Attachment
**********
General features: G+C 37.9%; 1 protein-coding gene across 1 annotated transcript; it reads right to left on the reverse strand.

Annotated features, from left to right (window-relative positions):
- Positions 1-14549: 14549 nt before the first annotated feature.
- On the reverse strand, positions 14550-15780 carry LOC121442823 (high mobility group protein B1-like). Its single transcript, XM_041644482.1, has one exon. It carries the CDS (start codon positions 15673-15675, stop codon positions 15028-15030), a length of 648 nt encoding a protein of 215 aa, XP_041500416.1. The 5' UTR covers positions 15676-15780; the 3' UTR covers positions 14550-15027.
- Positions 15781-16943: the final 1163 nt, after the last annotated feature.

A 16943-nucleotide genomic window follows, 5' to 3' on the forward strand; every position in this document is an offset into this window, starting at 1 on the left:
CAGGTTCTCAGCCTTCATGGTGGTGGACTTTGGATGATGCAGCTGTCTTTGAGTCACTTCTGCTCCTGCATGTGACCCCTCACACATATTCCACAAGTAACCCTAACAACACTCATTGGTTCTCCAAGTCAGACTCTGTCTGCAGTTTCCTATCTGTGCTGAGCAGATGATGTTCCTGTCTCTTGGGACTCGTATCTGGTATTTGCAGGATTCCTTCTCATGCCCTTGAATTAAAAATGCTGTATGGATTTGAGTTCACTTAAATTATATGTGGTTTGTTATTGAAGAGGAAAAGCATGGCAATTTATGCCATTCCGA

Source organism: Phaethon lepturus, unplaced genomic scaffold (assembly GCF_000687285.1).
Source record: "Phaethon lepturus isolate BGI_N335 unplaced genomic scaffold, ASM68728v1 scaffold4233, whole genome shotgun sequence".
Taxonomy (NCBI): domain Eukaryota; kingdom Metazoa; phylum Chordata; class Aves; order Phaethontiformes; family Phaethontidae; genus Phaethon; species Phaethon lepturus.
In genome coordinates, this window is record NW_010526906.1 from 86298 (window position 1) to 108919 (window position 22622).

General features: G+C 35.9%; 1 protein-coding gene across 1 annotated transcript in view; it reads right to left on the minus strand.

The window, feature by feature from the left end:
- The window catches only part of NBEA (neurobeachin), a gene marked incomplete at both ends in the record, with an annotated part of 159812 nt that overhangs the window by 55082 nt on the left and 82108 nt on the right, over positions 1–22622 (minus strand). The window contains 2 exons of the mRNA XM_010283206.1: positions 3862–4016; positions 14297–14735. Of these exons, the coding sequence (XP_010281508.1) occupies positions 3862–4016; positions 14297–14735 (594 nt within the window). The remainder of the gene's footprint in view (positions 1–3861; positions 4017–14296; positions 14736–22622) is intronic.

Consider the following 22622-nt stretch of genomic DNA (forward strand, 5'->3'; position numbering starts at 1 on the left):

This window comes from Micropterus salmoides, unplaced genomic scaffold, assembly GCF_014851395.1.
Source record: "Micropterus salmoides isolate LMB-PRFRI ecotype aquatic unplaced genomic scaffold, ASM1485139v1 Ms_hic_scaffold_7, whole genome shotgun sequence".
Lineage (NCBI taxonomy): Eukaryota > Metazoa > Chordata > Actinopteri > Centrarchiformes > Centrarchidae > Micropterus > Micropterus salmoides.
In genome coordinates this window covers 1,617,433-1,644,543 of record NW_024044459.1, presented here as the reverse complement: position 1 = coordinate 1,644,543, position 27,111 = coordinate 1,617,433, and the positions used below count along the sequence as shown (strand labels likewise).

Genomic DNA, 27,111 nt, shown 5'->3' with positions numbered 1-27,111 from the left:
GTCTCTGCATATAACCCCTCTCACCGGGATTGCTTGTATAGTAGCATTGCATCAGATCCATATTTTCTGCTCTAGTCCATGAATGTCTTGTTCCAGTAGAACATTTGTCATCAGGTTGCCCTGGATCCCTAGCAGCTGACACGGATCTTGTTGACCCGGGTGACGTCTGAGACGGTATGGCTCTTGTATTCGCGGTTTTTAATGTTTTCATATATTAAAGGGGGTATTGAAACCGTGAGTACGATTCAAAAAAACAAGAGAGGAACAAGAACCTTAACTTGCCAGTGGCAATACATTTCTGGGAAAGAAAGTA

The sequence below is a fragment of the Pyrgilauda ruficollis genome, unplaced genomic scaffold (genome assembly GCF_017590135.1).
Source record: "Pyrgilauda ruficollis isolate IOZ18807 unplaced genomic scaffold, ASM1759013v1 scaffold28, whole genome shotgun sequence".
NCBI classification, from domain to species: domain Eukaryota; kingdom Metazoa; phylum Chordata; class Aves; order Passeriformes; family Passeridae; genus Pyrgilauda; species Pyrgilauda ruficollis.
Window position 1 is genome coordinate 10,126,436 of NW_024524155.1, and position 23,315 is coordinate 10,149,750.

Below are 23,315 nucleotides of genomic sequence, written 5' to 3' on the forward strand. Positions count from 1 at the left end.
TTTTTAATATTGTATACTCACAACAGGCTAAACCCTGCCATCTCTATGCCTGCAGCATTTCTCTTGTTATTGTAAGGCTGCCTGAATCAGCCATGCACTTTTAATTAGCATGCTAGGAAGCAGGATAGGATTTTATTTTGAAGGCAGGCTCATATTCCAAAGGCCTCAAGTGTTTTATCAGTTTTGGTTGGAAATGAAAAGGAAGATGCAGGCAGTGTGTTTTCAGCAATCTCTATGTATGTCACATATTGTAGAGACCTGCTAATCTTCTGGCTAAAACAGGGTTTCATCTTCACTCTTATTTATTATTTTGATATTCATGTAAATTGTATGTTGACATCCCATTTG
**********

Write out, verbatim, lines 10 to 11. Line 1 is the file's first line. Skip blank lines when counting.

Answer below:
Taxonomy (NCBI): domain Eukaryota; kingdom Metazoa; phylum Chordata; class Aves; order Phaethontiformes; family Phaethontidae; genus Phaethon; species Phaethon lepturus.
In genome coordinates, this window is record NW_010526906.1 from 86298 (window position 1) to 108919 (window position 22622).